Depending on what type of mortgage you get, you might have a choice between a fixed or adjustable- interest rate. Your interest rate will determine the amount you pay your lender in addition to the amount of the loan or principal. Figuring out if you want a fixed or adjustable rate often comes down to what interest rates are available to you at the time of purchase. Depending on your finances, a lower initial interest rate on an ARM might not be worth it if it increases in a few years and you’re not financially prepared to cover it. Also, keep in mind that you can usually lower a fixed rate by shortening the length of time on the mortgage terms by five or more years.
Fixed-rate mortgages are loans that have the same interest for the life of the loan. If you get a fixed-rate mortgage, you’ll always pay the same rate until the loan is paid off in full. The interest rate is known at the time of issue, and the installment payments remain constant. Most borrowers opt for fixed-rate mortgages because they are more predictable and stable. Fixed-interest rates are best for borrowers who buy a home while interest rates are low.
Adjustable-rate mortgages (ARM) are home loans with interest rates that change based on market conditions. An adjustable-rate mortgage (ARM) will have one rate for a period, and then reset based on the condition of the housing market. Most of the time, the adjustable-interest rate will fluctuate monthly, quarterly, annually or once every three years. For example, a 5/1 ARM will have a fixed rate for the first five years of the loan, and then adjust once per year after that; a 7/1 ARM is fixed for the first seven years and followed by yearly adjustments. Adjustable-interest rate mortgages are generally considered to be riskier for the borrower.
Conforming vs. nonconforming loans
Whether you need a conforming or nonconforming loan will likely be determined by how big of a loan you need. A conforming loan is a mortgage for any amount within the federal loan limit, and it is secured by the government. This doesn’t mean that it’s impossible to get a loan above the conforming limit. It just means that the loan will be nonconforming, and therefore won’t be securitized by Fannie Mae or Freddie Mac.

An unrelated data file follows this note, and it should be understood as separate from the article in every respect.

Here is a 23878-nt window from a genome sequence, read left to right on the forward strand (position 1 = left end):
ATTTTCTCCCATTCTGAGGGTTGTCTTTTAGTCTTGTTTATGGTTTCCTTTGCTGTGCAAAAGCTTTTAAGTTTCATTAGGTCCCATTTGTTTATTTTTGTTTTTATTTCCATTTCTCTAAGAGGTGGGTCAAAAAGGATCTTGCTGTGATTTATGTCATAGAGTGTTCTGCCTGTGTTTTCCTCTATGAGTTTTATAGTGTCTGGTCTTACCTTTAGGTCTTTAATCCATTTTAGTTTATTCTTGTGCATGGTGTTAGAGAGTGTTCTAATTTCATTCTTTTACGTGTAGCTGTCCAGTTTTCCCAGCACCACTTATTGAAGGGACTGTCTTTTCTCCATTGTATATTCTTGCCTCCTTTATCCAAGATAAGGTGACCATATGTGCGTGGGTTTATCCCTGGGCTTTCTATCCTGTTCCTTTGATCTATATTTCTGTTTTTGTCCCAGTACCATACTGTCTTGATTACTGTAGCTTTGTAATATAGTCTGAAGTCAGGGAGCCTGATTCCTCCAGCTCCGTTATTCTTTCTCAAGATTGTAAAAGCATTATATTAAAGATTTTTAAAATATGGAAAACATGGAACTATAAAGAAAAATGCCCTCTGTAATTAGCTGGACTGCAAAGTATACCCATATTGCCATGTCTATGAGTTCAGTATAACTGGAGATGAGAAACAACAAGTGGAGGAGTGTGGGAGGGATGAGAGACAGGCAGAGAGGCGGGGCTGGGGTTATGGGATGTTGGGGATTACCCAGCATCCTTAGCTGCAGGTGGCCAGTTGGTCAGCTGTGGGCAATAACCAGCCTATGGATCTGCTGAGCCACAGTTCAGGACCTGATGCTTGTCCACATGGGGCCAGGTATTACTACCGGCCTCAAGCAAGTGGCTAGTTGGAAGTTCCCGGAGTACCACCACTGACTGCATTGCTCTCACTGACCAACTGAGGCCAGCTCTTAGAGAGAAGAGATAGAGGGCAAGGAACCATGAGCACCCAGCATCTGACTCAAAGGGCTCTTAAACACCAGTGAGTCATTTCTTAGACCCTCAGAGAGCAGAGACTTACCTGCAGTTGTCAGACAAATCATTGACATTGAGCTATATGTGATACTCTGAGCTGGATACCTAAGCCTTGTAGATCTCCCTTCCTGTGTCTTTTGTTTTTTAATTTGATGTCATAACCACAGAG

Conforming loans are mortgages for amounts that are within the conforming limit set by the Federal Housing Finance Agency. The FHFA set conforming loan limits at $484,350 in most parts of the country, and $726,525 in some high-demand housing markets for 2019. All conforming loans fall within these maximum loan limits. Generally, with a conforming loan, you’ll be able to make a lower down payment or pay a lower interest rate than with a nonconforming loan that is not backed by a GSE. Most first-time home buyers get conforming loans.
Nonconforming loans are mortgages that exceed federal conforming limits and cannot be secured by a government-sponsored enterprise (GSE) such as Fannie Mae or Freddie Mac. For instance, if you need to mortgage a house in an area with much higher than average median housing prices, your only option might be to take out a loan for an amount greater than federal conforming limits. Nonconforming loans are best for high-income homebuyers who want to borrow above the limits of conforming loans and are also willing to pay higher interest or make a larger down payment.
- Fannie Mae – financial products and services that make it possible for low to middle income families to buy a home of their own
- Freddie Mac – organization working to stabilize mortgage markets and expand home ownership opportunities
- USDA Rural Home Loan Program Eligibility requirements for the USDA home loan program.
- Veterans Home Loan Program Learn how the VA Home Loan helps service members obtain homeownership
- HUD Rehabilitation Loan 203K HUD Rehabilitation Loan for first-time homebuyers